Right to return
Pictured here: Waving Palestinian flags alongside flags with a key – a symbol of the right to return – hundreds of Palestinians gathered to peacefully demonstrate. When the Nakba, meaning “catastrophe,” occurred in 1948 many Palestinians fled their homes, locking their doors behind them and taking their keys. They expected to return. To this day, they are denied their right to return.
Pictured here: Due to exams, schools closed at different times this week. On this particular day, nine Israeli soldiers came out from the checkpoint in response to some boys throwing stones. The soldiers continued moving further and further into this Palestinian neighborhood and shot 24 stun grenades and 21 tear gas canisters. During a brief lull, these children, just released from class, ran towards their homes to escape the lingering tear gas. Over the course of two hours, several schools closed and we monitored many children crying from the tear gas and retreating several times as they attempted to leave the area.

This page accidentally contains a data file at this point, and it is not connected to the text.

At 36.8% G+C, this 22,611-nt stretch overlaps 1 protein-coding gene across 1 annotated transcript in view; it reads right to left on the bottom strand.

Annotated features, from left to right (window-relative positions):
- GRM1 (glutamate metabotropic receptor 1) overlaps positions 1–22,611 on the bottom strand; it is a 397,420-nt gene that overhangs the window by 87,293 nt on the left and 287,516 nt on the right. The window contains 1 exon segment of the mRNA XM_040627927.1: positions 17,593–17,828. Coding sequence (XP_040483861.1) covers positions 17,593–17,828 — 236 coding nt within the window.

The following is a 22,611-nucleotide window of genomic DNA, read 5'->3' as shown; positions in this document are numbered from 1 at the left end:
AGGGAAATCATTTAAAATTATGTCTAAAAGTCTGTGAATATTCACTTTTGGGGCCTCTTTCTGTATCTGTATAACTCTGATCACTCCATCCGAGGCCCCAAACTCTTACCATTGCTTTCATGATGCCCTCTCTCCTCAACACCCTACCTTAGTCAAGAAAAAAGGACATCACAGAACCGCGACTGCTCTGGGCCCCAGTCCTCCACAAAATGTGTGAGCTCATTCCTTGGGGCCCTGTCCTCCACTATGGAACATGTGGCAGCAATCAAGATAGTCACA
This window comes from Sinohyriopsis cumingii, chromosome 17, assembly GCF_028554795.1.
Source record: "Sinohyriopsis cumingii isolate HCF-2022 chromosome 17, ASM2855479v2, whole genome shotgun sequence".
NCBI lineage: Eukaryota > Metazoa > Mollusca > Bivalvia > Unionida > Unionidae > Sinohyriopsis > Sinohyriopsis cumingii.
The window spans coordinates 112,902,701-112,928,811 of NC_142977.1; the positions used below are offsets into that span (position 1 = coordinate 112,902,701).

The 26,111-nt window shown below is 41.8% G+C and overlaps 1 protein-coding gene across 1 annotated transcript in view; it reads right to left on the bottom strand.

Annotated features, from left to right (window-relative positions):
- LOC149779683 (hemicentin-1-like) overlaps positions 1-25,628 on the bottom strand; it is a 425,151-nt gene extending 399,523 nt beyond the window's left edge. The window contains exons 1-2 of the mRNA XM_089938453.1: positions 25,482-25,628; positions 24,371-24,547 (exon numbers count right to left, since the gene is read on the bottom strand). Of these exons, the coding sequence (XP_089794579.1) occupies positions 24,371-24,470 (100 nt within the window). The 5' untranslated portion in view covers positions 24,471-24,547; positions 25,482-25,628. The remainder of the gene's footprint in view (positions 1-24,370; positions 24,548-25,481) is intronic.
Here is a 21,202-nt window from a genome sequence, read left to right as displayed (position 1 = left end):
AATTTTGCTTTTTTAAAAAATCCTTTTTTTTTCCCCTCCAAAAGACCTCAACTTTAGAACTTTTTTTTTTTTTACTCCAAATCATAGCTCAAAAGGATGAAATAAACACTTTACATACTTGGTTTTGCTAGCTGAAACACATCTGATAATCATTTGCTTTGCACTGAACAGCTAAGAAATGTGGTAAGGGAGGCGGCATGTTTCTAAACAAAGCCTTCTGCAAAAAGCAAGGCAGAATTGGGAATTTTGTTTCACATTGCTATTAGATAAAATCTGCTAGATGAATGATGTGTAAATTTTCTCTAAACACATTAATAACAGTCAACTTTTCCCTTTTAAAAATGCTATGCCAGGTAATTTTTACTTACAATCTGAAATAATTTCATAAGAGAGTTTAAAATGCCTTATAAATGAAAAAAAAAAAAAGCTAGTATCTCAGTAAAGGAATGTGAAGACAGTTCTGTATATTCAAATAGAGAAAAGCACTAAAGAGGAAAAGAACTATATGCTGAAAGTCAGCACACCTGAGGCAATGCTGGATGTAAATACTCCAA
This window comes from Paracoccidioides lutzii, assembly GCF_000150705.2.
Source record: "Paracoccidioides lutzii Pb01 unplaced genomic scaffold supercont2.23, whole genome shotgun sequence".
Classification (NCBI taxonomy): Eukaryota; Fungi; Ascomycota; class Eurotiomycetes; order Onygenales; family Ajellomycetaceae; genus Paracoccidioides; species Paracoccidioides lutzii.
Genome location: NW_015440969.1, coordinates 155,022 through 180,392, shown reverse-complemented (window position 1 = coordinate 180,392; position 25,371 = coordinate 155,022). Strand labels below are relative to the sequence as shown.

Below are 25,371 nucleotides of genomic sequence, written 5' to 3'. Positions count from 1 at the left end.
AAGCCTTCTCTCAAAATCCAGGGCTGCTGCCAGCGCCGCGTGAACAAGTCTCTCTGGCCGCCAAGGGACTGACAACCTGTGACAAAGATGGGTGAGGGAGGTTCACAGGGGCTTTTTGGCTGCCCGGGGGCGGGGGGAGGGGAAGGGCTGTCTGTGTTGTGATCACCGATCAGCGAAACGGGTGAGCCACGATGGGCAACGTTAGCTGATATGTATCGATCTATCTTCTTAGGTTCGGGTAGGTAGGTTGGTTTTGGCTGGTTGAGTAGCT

A mother’s pain
Pictured here: A distraught Palestinian mother is comforted after she sees her son arrested and taken to the military base in the Old City. Earlier, Israeli forces dragged the young man out of his family’s car while they were on their way to the hospital. The soldiers immediately tied his hands, but cut the cable after his mother protested vehemently. Families in the Old City endure constant harassment by Israeli forces who arrest Palestinians often for no reason.
Pictured here: As is typical on Saturdays in Hebron, a large group of Israeli settlers invaded the souk with fully armed Israeli military escorts. As the group moved through the Palestinian neighborhood, settlers sang and shouted loudly. The incursion does not occur at a regular time on Saturdays, leaving many Palestinians uncertain when their day will be disrupted.